Vinyl Siding vs. Stucco Cost and Pros and Cons in 2017

The #1 siding material versus the #2 siding material in America. Think you know which is #1 already? Don’t be so quick with that guess.

Comparing Stucco and Vinyl – Top Factors

While both siding materials offer great variation of styles and profiles, each has two primary applications. For vinyl that includes hollow-back (non-insulated) and foam-back (insulated) siding. Likewise, for stucco, it is usually applied in a single coat (less insulation) or in three coats (greater insulation).

Cost Factor

Cost is generally a determining factor for most homeowners. Insulated vinyl siding is more expensive (at $5.00 to $10.00 per sq. ft. installed) than non-insulated (at $3.50 to $7.00 per sq. ft. installed). Yet, the high-end insulated vinyl costs about the same as the low end of Stucco (at $6.00 to $10.00 per sq. ft. installed). Stucco, on average, goes as high as $14.00 per sq. ft. installed. Being more budget-friendly is a significant reason why vinyl is such a popular siding option.

Durability Factor

Durability is the measure of how tough the siding material is and how well it will hold up over time. Both materials score well. With vinyl, the thickness of the siding matters significantly. — This doesn’t include foam-back, but rather it is about the thickness of material itself. The mid-range options are .042 to .046 inches, while top of the line is .055 or higher. Compare this to a single coat of stucco which hovers around a half inch, or about 10 times the thickness of vinyl. 😉

Both materials are fairly tough. Vinyl can withstand wind speeds up to 110 mph, while Stucco can handle wind gusts up to 130 mph. Vinyl gets mixed results on resistance to hail damage. Obviously, thicker siding means more resistance, but even top of the line is susceptible to some damage. Stucco offers better impact resistance, though large enough pieces of hail or other materials could lead to cracks.

Assuming proper installation and avoidance of disasters, both materials will last more than 50 years. With care, vinyl last between 40 and 75 years before needing replacement. Stucco can go 60 to 100 years before it needs replacing, thus making if the more durable option.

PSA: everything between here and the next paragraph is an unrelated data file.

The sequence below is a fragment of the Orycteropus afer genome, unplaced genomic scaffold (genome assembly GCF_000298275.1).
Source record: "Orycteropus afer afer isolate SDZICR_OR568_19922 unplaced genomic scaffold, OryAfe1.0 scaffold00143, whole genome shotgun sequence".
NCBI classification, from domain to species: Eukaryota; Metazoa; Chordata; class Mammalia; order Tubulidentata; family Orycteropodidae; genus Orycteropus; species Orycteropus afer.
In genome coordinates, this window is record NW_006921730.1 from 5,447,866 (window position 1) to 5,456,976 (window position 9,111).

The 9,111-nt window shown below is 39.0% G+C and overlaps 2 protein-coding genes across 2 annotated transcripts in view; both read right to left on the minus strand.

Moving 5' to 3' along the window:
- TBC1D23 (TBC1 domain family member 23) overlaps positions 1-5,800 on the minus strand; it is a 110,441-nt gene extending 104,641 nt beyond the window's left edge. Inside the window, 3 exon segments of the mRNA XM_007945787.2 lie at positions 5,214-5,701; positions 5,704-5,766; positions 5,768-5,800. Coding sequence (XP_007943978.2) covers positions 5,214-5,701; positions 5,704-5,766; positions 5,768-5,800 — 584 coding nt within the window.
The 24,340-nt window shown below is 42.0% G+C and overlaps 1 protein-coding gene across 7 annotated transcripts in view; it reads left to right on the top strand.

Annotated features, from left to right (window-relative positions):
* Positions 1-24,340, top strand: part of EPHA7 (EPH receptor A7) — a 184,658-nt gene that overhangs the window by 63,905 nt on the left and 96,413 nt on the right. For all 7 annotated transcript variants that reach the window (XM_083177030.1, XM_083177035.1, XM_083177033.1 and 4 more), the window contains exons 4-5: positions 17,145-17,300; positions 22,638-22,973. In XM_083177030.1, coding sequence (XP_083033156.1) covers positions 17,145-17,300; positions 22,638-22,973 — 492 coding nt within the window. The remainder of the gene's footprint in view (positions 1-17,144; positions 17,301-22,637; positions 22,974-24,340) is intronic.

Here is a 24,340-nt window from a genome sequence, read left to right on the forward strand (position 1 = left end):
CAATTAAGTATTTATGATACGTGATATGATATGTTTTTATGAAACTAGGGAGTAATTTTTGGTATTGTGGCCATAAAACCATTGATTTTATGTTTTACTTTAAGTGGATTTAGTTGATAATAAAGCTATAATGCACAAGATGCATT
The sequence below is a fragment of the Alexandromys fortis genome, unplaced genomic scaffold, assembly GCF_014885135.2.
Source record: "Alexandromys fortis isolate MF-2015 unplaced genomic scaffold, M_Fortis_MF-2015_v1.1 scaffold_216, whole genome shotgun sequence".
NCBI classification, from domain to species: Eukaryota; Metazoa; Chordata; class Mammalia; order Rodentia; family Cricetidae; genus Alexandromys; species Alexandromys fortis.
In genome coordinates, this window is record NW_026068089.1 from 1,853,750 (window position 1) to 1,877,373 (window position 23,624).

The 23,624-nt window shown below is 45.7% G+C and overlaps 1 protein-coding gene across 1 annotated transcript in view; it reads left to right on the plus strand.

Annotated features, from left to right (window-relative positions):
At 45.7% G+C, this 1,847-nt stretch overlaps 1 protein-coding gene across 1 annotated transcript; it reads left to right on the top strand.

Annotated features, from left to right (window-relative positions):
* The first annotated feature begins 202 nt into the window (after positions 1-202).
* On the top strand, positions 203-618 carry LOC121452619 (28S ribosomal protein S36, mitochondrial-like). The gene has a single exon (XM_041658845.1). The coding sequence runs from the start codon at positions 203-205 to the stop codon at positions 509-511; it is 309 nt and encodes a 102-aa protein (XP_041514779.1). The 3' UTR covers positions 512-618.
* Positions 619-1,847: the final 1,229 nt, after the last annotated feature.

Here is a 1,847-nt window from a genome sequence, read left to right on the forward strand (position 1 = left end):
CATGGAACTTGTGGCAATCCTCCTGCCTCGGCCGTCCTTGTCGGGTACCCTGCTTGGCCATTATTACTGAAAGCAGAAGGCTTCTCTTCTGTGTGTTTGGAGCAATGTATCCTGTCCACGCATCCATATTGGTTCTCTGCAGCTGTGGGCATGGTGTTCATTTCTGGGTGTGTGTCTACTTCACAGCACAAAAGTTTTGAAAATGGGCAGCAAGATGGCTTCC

Insulation Factor

Comparing the less insulated versions of either is not all that fair, though surprisingly vinyl would win. Stucco gets .20 per inch R-value, or the standard for measuring insulation. The single coat, half inch is going to be fairly low, while hollow-back vinyl comes in around .60.

The triple coat of stucco raises the R-value to, at most .75. While that is decent, it is not even in the same ball park as the 1.75 R-value that foam-back vinyl achieves. 😉

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Vinyl Siding Cost per Sq. Ft. in 2017: Foam-Backed Vs Hollow Siding

There’s nothing more unseemly than peeling paint or badly worn out siding on a house. We’ve all heard the suggestion that first impressions matter and when it comes to the exterior appearance of your home, that couldn’t be more true! 😉

vinyl-siding-on-a-cape-style-home

If your siding needs replacing, it’s best to do it as soon as possible. This is a job that is probably best left to professionals, unless it’s something you’ve done before, and you happen to have all the necessary tools including metal trim break, ladders and platforms, plus a handy and reliable friend willing to help. 😉

Basic Breakdown of Material and Labor Costs

On average, foam-backed vinyl siding will cost between $5.00 and $10.00 per square foot installed on a simple single-story house. So, for a typical house requiring some 2,000 sq. ft. of siding installed, your total cost will be between $10,000 and $20,000 for materials and labor.

Some homeowners may opt for a less-costly non-insulated siding option which would cost about $3.50 to $7.00 per sq. ft. to install on average or about 30% less than foam-backed option.

In addition to the cost of the job, you may also have to pay for the removal and disposal of the old siding. Lastly, you will need to take into the account the cost of obtaining a building permit from your local town hall. This cost will vary depending on your location.

Materials Basics

vinyl-siding-on-a-house

When installing a new vinyl siding on your house, you will have a few choices of materials ranging from basic to premium. In most cases, standard options should work just fine for most homes.

Some contractors may charge more for the entire job including labor, if you choose to go with a premium option. On the low-end, your siding materials will cost about $1.00+ per square foot.

A standard, middle of the road option will cost about $1.50 per square foot. A more premium option will cost $2.00+ per square foot. All else being equal, premium colors and styles or patterns will cost more. In addition to the cost of materials, you will also need to consider the cost of aluminum trim for windows, etc.

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